The Tailor’s Needle is a historical fiction written by Lakshmi Raj Sharma, one of the famous Indian authors with many novels to his credit. The novel was published in 2012 in India by Penguin and since then, it has impressed the book lovers, book critics and first-time readers as well. I began reading this novel on 12 April 2020 and I finished it on 15th, today. The novel is a class work, a traditional novel with all the elements that impress you aesthetically as well as technically. It is unlike any recently published works that I have read. It has a story that keeps the readers in a constant state of pondering. The characters don’t only age but also grow intellectually with time. The most impressive thing about this novel is a holding character, the pillar in The Tailor’s Needle, Sir Saraswati Chandra Ranabakshi, a man of letters and profound intellect.
The story covers, beginning in 1918, the years from 1918 to 1938… almost the years when Indian freedom movement was about to reach its peak under the leadership of Mahatma Gandhi. Sir Saraswati has been designed with too many qualities and his love for the English language is one of those. There are many exchanges of letters between different people, often featuring Sir Saraswati Chandra himself, and it shows how much people like using the foreign language those days. Even with his Western education, Sir Saraswati Chandra was nationalist in his thoughts and a traditional Brahmin in his actions. However, his children could not all be like him and Maneka’s actions often trouble him. Maneka is the eldest daughter of Saraswati Chandra and Savitri, along with Sita being the youngest and Yogendra being the only son, elder to Sita and younger to Maneka.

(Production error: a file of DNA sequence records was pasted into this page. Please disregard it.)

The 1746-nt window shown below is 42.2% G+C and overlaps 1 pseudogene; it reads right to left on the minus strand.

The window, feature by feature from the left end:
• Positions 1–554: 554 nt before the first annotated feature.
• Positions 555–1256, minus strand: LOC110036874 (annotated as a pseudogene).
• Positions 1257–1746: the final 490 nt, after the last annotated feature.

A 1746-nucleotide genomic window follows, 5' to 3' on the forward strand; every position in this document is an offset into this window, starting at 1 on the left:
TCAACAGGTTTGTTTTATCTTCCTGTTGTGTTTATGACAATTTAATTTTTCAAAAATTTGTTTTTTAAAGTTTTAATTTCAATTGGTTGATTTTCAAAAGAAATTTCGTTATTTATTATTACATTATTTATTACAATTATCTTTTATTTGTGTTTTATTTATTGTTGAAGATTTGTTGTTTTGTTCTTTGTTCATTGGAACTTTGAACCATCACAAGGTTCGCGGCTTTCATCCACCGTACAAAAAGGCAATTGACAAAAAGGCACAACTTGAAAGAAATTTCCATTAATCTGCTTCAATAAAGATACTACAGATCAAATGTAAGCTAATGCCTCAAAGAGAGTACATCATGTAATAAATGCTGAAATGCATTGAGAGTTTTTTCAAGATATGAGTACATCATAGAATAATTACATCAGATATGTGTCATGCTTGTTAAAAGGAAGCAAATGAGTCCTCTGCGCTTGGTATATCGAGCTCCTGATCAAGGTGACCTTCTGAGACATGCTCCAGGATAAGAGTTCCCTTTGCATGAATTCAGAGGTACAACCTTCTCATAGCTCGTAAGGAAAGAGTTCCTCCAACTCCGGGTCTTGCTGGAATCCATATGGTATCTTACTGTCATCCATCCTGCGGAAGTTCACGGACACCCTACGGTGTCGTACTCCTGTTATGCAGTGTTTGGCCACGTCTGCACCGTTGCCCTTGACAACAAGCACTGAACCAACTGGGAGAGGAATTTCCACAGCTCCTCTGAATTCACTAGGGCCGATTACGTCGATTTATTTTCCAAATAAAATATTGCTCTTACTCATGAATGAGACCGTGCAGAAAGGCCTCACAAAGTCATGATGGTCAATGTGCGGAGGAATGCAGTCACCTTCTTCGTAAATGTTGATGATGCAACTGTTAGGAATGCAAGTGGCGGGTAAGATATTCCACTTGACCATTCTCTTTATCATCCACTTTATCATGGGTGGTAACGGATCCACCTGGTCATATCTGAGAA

Maneka’s husband Mohan is murdered. Maneka’s love affair with Larry and her silence that could not be broken bring the Ranabakshi family from Mirzapur to Dehradun. Sir Saraswati and Savitri are worried for Maneka… and this family trauma holds the novel to ransom for a while unless it enters into a new phase in Dehradun when Ranabakshi family comes close to that of the Vaish. Yogendra and Gauri’s love story gives the novel a flourish that it looked for. There is a contrasting quality in the novel that can be seen with each new set of episodes. Maneka’s experiences in love and relationship have been frustrating and sad; she might have been extrapolating her rights and freedom. Yogendra and Gauri’s love affair is refreshing, constructive and also socially very important as it will shake the walls of class-based discrimination – a Brahmin boy with a Vaishya girl!
The Tailor’s Needle by Lakshmi Raj Sharma is an intriguing novel. It has something or many things and this quality of being appealing to the different sets of readers makes it a fan-favourite even today. It can appeal to those who read classic novels. It can be liked by those who read historical fiction as well as those who read traditional crime thrillers and also those who read emotional, psychological and social drama novels. Can you expect anything falling short to this from a writer who teaches English literature? So, are you ready for this?
The language has been eloquent and it perfectly matches the personality of the characters in this novel. The occasional inclusions of letters, poems and periods involving highest quality of prose have been charming! The plot is limited but it has various possibilities and it perfectly catches up on those dimensions it could explore. The theme is more social than anything else. And the conclusion has an impact upon the readers who have come a long way, involved and absorbed.
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Review by Ashish Pandey for Egoistic Readers
The Tailor's Needle by Lakshmi Raj Sharma: Review
- Egoistic Rating
The Tailor’s needle is a classic historical and social fiction written by Lakshmi Raj Sharma, an Indian novelist known for his traditional approach to literature. It is a tale of a Brahmin family in the years before the independence. Mixed with a murder mystery and a freedom movement awakening, the novel becomes exciting as a readers goes deeper into the story.